Managers of premium auto brands keep asking themselves (and sometime me): “What is the secret of Audi’s success?” 30 years ago, Audi had an image worse than Opel. Last April, Audi outsold Bavarian rival BMW for the first time on a global basis. These days, any large automaker that has a luxury division seeks to emulate Audi’s success. Now, Nissan’s Infiniti could be one step closer to getting its hands in Audi’s elusive secret sauce. They hired one of Audi’s key men.
Last weekend, Johan de Nysschen left his job as president of Audi of America. It was the same weekend when Volkswagen announced a major management reshuffle. According to the Wall Street Journal, “it was unclear if he left as a result of the shuffling or had accepted another company’s offer.” Maybe, it was both.
Nysschen submitted to the advances of a sometimes very persuasive Carlos Ghosn, and will run Nissan’s Infiniti division effective July 2012. Nysschen will switch from Herndon in the suburbs of Washington, DC, to the bustle of Hong Kong, where Infiniti opened its world headquarters a few weeks ago. Nysschen will be a Senior Vice President of Nissan, and he will be reporting to a Nissan Executive Vice President, Nissan’s multi-role Andy Palmer (product planning, business strategy, marketing communications “and responsible for Infiniti.”)
South Africa born de Nysschen is quite familiar with Japan. Before moving to America, he headed up Audi of Japan for five years. Here he made headlines by cutting ties with Toyota, which at the time distributed a good deal of Volkswagen and Audi cars in Japan. Eventually, this led to the end of Volkswagen’s Japanese distribution agreement with Toyota.
Looking at de Nysschen’s new SVP title, one of the many facets of Audi’s success becomes evident. Volkswagen’s brands are rigorously separated, even if it is at the sometimes high cost of massively duplicated functionality. Audi and Volkswagen are even more separated than most Volkswagen Group brands. Audi is a distinct corporation in its own right, with its own management, even its shares are publicly traded. Commonalities between cars and group companies are well-hidden in the realm of the Volkswagen Group. If Infiniti would be Audi, de Nysschen would be the company’s Vorstandsvorsitzender, or President and Chairman of the Board of Management.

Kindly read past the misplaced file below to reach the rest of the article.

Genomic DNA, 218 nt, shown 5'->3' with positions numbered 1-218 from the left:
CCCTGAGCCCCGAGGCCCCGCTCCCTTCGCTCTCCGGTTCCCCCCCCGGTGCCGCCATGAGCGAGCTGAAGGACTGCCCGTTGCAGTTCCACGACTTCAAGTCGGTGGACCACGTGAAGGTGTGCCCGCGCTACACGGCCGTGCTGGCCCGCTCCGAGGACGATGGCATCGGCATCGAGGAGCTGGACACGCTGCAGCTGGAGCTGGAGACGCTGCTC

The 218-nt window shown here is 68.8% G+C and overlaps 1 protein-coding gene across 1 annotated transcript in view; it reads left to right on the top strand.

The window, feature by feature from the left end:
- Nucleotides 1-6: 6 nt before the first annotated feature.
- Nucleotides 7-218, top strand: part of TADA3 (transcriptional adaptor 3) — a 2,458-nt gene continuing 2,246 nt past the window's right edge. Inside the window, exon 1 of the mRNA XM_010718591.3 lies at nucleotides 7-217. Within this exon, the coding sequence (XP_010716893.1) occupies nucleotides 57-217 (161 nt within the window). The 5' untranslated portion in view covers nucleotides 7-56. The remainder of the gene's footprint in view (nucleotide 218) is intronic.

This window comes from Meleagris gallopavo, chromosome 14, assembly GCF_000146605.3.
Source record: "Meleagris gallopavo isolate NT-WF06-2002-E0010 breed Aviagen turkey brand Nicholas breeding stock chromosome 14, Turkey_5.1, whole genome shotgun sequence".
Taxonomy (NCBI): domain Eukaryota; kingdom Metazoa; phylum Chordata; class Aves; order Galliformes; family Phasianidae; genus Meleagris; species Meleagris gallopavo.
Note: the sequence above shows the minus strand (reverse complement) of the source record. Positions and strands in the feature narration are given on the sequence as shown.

De Nysschen has his job cut out for himself. According to the WSJ, “Infiniti in some ways occupies the same territory as Audi a decade or two ago, with a weak identity among car shoppers and designs that lack distinction.” Which illustrates the dangerous late effects of branding sins: Two decades ago, Audi, led by a strong and strict Ferdinand Piech, already had found its own identity, which became even stronger once Piech took over at Volkswagen and gave his old power base in Ingolstadt completely free rein. But it took a decade until the WSJ noticed it.
Nysschen probably has changed jobs at the right time. Volkswagen’s massive management reshuffle on a global scale indicates that someone is worried in Wolfsburg. The Volkswagen Group is heading into rough waters at home in Europe. Today, further management changes were announced, and more men are likely to go overboard. The last decade was a decade of German carmakers. Their luck could be running out.